Friday, May 27, 2011

The Offense-Defense Model & Probabilistic Matrix Model (PMM)

The first two MOV-based models will look at are similar:  they both calculate an "Offense" and a "Defense" for each team.  The "Offense" number represents a teams offensive capability and the "Defense" the defensive capability.  When Duke plays UNC, Duke's predicted score is Duke's "Offense" times UNC's "Defense."  Generally speaking, these numbers are calculated by initializing all teams to some baseline numbers (e.g., so that the expected score OxD = 65) and then iteratively adjusting the values so that they more closely match actual game outcomes.  If Arizona State University consistently scores few points, it's "Offense" value will drop (and at the same time it's opponents' "Defense" value will also drop).  After some number of iterations adjusting the numbers, the total error (across all games) will be minimized.

The Offense-Defense model is a version of this I first implemented for the 2010 March Madness Predictive Analytics Challenge.  It's a fairly simple model.  For each team, for each game, it predicts a score based upon the current Offense and Defense ratings.  It then determines the error between the prediction and the actual game result, and adjusts the appropriate Offense and Defense ratings to remove 75% of the error.  It then iterates this across all the games for a fixed number of iterations.  (This algorithm isn't guaranteed to converge, although in practice it usually does.)

Testing this algorithm with our usual methodology gives these results (for comparison, I show the best non-MOV predictor as well):

  Predictor    % Correct    MOV Error  
TrueSkill + iRPI72.9%11.01
Offense-Defense69.6%11.84

This performance (with some adjustments) was enough to win the 2010 Challenge, but seems disappointing in comparison to the TrueSkill + iRPI performance.  In particular, we might expect ratings based upon MOV to have lower MOV error rates, but that is not the case here.  I also implemented a version of the Dick Vitale methodology, where I calculated separate home and away ratings for all teams.  In this case, our predicted score is the home team's home Offense times the away team's away Defense (and vice versa).  Here's how that performs:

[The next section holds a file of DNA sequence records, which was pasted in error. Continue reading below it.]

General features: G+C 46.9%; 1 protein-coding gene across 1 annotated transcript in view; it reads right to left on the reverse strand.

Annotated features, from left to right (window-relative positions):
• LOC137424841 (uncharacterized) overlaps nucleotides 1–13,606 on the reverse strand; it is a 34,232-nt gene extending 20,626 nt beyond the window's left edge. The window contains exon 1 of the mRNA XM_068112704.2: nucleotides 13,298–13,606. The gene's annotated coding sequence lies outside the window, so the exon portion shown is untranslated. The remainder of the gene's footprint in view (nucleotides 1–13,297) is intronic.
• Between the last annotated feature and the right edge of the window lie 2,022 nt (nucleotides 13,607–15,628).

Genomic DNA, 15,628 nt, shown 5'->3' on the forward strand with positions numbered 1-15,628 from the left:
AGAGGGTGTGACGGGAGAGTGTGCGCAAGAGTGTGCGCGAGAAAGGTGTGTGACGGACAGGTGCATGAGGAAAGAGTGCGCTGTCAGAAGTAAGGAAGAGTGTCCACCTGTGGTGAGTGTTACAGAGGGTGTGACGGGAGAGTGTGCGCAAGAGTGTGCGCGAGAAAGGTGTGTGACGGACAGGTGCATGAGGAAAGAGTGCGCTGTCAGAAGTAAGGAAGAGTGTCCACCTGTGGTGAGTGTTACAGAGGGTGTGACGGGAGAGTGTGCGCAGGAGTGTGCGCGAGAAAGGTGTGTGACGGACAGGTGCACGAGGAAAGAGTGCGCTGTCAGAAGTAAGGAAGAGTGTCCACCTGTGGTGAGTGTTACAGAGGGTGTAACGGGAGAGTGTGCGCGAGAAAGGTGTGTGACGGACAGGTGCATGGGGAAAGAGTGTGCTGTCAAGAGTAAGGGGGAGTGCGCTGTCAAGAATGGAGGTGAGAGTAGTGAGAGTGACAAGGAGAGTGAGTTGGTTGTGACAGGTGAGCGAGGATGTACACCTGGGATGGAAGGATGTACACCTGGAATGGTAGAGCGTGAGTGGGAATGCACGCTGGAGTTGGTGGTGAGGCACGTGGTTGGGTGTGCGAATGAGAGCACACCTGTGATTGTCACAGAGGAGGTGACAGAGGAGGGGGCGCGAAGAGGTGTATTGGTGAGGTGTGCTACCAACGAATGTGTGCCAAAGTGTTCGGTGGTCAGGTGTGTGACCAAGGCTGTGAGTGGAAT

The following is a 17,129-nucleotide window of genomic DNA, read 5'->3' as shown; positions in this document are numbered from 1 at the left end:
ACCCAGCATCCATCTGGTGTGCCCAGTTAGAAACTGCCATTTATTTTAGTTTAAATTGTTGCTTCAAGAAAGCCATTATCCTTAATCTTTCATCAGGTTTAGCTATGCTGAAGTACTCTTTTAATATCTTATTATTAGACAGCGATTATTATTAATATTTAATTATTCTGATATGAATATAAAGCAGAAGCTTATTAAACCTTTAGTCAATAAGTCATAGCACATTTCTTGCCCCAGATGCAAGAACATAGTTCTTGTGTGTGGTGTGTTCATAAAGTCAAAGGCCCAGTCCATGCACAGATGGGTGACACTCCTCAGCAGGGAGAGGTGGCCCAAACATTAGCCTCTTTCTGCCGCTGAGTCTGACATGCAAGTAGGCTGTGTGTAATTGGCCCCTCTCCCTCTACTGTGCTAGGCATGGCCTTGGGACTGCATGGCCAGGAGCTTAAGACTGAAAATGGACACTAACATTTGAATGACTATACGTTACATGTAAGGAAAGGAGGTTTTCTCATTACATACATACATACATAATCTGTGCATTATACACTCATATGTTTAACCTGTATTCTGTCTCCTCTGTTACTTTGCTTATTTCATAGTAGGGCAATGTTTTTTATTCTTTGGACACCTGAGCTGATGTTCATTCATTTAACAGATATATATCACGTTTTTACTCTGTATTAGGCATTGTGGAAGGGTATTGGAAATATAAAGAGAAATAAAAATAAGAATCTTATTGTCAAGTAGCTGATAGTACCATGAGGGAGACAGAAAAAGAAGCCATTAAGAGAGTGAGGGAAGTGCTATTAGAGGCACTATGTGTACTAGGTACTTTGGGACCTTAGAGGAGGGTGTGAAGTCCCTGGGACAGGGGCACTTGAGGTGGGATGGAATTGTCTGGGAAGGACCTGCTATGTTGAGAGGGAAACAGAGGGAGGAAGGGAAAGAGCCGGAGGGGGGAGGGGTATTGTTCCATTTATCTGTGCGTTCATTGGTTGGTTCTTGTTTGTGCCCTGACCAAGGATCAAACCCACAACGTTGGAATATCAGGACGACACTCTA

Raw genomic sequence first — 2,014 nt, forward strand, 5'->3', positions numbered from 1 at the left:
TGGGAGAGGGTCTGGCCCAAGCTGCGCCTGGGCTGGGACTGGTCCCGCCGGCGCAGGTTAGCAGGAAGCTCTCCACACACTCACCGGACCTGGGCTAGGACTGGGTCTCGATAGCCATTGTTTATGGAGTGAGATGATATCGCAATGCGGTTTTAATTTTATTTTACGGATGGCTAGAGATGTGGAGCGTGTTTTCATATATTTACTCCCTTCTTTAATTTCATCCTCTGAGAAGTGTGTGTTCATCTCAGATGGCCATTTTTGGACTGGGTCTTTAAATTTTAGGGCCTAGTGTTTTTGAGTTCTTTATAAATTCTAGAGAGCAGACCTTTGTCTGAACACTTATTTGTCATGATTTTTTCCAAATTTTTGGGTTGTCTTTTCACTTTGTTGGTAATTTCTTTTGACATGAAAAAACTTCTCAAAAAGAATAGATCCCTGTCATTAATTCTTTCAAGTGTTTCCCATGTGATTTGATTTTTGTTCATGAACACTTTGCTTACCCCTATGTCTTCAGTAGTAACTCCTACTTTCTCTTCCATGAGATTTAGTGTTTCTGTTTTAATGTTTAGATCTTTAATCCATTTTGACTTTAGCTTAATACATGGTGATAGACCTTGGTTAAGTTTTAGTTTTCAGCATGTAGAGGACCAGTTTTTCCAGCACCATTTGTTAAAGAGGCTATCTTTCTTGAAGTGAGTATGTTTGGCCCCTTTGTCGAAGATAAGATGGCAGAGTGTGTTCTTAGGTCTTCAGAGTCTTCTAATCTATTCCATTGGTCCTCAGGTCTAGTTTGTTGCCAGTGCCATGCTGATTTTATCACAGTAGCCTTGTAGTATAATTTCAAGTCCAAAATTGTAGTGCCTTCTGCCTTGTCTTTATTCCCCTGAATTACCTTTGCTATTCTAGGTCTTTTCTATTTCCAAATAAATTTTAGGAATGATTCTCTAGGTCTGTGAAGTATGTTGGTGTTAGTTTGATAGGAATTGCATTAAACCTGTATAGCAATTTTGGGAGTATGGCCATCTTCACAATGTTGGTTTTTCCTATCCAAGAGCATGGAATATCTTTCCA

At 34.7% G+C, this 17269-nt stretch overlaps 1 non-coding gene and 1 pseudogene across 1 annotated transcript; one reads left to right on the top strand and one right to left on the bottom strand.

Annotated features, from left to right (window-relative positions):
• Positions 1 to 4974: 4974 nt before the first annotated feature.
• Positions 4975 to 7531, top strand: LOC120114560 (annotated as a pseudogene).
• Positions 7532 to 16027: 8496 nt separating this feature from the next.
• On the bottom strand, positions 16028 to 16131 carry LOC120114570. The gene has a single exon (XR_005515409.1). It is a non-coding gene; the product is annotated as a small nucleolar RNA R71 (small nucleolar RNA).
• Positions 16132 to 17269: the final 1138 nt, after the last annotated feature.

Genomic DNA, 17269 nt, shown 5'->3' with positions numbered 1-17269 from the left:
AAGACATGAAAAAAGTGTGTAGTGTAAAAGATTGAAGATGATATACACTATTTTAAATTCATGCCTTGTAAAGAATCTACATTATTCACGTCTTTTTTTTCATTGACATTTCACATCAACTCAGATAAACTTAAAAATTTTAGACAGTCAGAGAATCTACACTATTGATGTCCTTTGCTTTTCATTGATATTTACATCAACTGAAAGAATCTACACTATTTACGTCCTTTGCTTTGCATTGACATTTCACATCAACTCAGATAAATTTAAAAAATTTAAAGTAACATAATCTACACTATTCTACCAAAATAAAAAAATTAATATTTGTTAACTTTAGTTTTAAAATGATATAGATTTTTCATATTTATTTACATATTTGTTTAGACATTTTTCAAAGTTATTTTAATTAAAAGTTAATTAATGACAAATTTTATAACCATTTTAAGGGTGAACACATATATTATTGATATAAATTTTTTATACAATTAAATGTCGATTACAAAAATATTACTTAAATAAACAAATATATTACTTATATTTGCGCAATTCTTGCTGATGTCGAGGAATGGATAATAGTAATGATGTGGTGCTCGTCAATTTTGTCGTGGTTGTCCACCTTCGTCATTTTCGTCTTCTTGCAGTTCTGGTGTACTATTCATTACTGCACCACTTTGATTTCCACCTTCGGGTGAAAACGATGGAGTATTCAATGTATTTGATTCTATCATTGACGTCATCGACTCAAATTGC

Predictor    % Correct    MOV Error  
TrueSkill + iRPI72.9%11.01
Offense-Defense (home & away)68.2%12.26

Surprisingly (at least to me) this is significantly worse than the undifferentiated ratings.  Perhaps this is additional evidence that teams don't play differently at home than away; the home court advantage would then be due primarily to the referees -- a conclusion shared by Sports Illustrated.

The second model I tested is the "Probabilistic Matrix Model" (PMM).  This model is based upon the code Danny Tarlow released for his tournament predictor, which he discusses here.  This is similar in spirit to the Offense-Defense model, if much more sophisticated mathematically.  (You can tell this because the code has variables like s_hat_i in it.)  Testing PMM gives these results:

  Predictor    % Correct    MOV Error  
TrueSkill + iRPI72.9%11.01
Offense-Defense69.6%11.84
PMM71.7%11.23

The PMM does better than my naive Offense-Defense model (apparently there's something to all that math stuff) but still does not approach the performance of TrueSkill + iRPI.  I did not implement separate home & away ratings, but there's no reason to think they would provide improved performance.

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